1 year ago
Last edited at 9:00PM on 3/29/2013
Think of a a black hole as the vortex or whirlpool that forms when your bath water is running down the plug-hole. The water that defines the shape of that vortex is matter, but the actual whirlpool is nothing but air. In space, the matter that defines the shape and position of the black hole is solid enough, but the hole is just that - a hole - a whirlpool that swallows all nearby matter, a planet for breakfast, a star or two for lunch and anything within a million miles is on the menu.
A black hole is a region of space-time from which gravity prevents anything, including light, from escaping. The theory of general relativity predicts that a sufficiently compact mass will deform space-time to form a black hole. There's a lot more information on this site http://en.wikipedia.org/wiki/Black_hole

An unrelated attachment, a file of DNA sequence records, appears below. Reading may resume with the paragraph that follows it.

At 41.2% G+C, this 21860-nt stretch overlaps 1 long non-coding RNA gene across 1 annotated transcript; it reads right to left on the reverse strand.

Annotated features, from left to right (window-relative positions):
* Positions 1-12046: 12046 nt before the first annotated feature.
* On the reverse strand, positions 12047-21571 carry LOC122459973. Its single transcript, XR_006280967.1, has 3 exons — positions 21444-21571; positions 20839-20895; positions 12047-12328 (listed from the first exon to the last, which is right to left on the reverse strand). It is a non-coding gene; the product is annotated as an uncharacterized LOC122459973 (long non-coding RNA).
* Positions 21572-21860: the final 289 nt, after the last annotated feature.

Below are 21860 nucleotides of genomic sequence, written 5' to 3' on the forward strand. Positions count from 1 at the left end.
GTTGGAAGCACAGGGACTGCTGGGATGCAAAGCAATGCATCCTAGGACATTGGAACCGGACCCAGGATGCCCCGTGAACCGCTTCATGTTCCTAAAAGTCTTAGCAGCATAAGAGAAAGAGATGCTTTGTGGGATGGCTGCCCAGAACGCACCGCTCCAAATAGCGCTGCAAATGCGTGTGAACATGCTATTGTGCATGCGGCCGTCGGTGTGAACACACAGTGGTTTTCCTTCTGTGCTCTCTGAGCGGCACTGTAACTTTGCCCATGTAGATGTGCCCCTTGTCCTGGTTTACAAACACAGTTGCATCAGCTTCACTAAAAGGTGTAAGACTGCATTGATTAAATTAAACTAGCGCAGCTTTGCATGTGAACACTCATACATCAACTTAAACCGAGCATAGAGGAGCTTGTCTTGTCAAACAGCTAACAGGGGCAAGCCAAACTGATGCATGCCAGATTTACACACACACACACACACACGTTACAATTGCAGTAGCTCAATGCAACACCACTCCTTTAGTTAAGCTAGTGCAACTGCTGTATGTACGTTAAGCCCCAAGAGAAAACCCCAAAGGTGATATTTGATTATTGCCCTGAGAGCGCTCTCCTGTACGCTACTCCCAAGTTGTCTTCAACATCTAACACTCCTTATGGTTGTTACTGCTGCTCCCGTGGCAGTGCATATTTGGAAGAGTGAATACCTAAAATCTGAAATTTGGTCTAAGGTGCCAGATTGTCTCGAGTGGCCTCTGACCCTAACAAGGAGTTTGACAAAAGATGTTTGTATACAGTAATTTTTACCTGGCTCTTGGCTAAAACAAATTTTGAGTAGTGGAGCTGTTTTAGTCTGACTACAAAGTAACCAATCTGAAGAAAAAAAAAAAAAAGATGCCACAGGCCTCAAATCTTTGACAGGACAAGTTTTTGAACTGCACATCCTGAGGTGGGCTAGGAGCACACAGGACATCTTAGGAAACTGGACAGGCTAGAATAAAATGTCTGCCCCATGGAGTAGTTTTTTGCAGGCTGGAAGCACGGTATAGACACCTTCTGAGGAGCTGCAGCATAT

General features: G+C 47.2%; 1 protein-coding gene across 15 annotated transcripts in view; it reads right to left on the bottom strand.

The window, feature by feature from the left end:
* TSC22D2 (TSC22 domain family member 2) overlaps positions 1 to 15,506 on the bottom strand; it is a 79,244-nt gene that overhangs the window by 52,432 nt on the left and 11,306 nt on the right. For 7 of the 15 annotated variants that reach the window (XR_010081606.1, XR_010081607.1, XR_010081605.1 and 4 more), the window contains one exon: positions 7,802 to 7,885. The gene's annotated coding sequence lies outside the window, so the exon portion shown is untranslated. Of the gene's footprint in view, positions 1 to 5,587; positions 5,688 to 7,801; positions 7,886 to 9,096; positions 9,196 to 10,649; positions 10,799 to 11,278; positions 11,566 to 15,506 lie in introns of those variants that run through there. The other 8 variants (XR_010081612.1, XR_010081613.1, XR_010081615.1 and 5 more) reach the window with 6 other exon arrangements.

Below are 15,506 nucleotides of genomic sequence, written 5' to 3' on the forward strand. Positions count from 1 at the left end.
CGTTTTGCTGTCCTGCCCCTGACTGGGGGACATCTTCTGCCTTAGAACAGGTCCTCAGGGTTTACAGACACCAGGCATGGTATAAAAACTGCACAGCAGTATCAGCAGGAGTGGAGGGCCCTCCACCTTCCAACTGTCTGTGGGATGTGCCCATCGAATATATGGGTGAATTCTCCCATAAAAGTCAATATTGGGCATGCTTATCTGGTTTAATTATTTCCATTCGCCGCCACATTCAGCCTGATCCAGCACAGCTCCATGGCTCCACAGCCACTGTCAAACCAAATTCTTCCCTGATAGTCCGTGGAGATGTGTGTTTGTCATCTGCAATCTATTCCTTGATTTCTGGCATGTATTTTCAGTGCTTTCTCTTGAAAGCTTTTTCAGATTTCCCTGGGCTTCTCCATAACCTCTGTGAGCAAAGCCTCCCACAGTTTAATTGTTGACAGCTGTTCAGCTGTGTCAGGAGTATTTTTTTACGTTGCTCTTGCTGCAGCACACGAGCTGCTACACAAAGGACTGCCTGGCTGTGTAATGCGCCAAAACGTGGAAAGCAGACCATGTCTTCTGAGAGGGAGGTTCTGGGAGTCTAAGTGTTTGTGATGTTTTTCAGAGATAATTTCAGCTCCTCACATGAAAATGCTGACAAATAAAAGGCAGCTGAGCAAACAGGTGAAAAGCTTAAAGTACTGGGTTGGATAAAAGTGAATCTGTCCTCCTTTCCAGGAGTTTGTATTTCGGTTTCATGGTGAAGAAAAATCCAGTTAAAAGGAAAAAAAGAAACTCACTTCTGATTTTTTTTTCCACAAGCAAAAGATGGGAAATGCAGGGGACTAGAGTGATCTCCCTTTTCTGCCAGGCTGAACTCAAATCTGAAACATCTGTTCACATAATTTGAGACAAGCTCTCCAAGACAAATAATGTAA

1 year ago
Last edited at 5:18PM on 3/29/2013
Black holes are from stars that were once larger than our own sun. As these stars came to the point in their life where there were no more atoms to fuse together that would generate enough heat to create a balance of pressures, gravity prevailed and the star collapsed in on itself. Gravity became so intense that not even light can escape. Interestingly enough gravity has no problem however in expressing how much matter lies beneath this horizon. Light is held back, but gravity is not, and black holes can grow too, by eating other stars and whatever other materials that get pulled into it's vicinity. My guess is that black holes are still made up of some sort of matter, but it's extreme environment makes it unknown as to what type or form this matter now resides as.